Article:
Former Trump Foe to Head Washington Lobbying Group for U.S. CEOs

  • Joshua Bolten will replace former Michigan governor Engler
  • Bolten tried to organize Republican opposition to Trump

Rahm Emanuel, chief of staff for President-elect Barack Obama, left, listens, as Joshua Bolten, chief of staff for President George W. Bush, speaks to reporters at the White House in Washington, D.C., U.S., on Tuesday, Jan. 13, 2009. The outgoing Bush administration today held a first-of-its-kind table-top exercise for the incoming Obama administration on how the U.S. government would respond in case of another Sept. 11-style terrorist attack. Photographer: Mannie Garcia/Bloomberg News

Business Roundtable, the powerful lobbying group for U.S. corporate executives, has hired Joshua Bolten, a chief of staff to former President George W. Bush and one of President-elect Donald Trump’s Republican critics, as its president and chief executive officer.

The group made the announcement days after its new chairman, JPMorgan Chase & Co. Chief Executive Officer Jamie Dimon, began his two-year term. Bolten, 62, who is to start on Jan. 23, will run the day-to-day operations and manage the organization’s staff.

Joshua Bolten

Photographer: Mannie Garcia/Bloomberg

The nonpartisan association represents nearly 200 CEOs from major companies across the economy. Its agenda is topped by an overhaul of the tax code, deregulation and trade promotion. The group advocated for the Trans-Pacific Partnership trade agreement with Asia-Pacific nations, which Trump opposes.

"There’s plenty of space to work with the Trump administration" on trade, Bolten said in a telephone interview. "I’m very encouraged by the team that the president-elect is putting together."

Bolten tried to whip up opposition to Trump among former Bush staff during last year’s Republican presidential primary, according to an e-mail obtained by The Daily Caller. Bolten said in the e-mail that Trump “isn’t fit for the office our former boss held with such distinction” and warned that the real-estate mogul could cripple the Republican Party.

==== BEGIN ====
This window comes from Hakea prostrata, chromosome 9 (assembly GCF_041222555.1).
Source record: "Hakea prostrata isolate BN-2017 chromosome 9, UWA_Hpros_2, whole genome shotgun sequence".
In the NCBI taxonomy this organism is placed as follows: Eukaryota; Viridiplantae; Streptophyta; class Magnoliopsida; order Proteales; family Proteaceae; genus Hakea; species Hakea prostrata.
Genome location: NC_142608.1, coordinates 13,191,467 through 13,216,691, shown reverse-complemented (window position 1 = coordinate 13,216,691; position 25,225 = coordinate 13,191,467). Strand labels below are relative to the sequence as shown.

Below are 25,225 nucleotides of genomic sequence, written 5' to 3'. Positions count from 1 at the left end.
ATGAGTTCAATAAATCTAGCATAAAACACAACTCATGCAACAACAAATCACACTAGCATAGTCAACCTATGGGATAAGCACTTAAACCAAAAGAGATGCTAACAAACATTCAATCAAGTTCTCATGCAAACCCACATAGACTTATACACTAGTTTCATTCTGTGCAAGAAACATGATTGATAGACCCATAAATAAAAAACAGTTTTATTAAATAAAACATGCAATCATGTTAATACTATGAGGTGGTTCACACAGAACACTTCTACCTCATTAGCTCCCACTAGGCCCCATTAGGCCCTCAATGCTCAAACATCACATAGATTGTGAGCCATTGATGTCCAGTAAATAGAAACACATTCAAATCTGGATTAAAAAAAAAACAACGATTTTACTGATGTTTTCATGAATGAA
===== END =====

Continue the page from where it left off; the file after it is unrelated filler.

‘That Was Then’

"That was then, this is now, and the now includes a president-elect Trump who has earned the benefit of the doubt from all of us who work in the policy world," Bolten said. Trump "has made some very smart moves in his transition to underscore that we should, over the next couple of years, be looking at a very promising atmosphere for the adoption of important pro-growth economic policies."

Bolten said there is "the very real prospect of substantive, transformative tax reform" under Trump.

Bolten is currently the managing director of Rock Creek Global Advisors. Before leading Bush’s White House, he directed the White House Office of Management and Budget and was general counsel to the U.S. trade representative. Prior to joining Bush’s administration, he was chief trade counsel for the Senate Finance Committee and a State Department attorney.

Dimon, a Democrat, was rumored to be a candidate for Treasury secretary, but instead accepted a role on a Trump economic advisory team. Bolten succeeds former Michigan Governor John Engler, a Republican, who retired. Dimon replaces Caterpillar Inc. CEO Doug Oberhelman.

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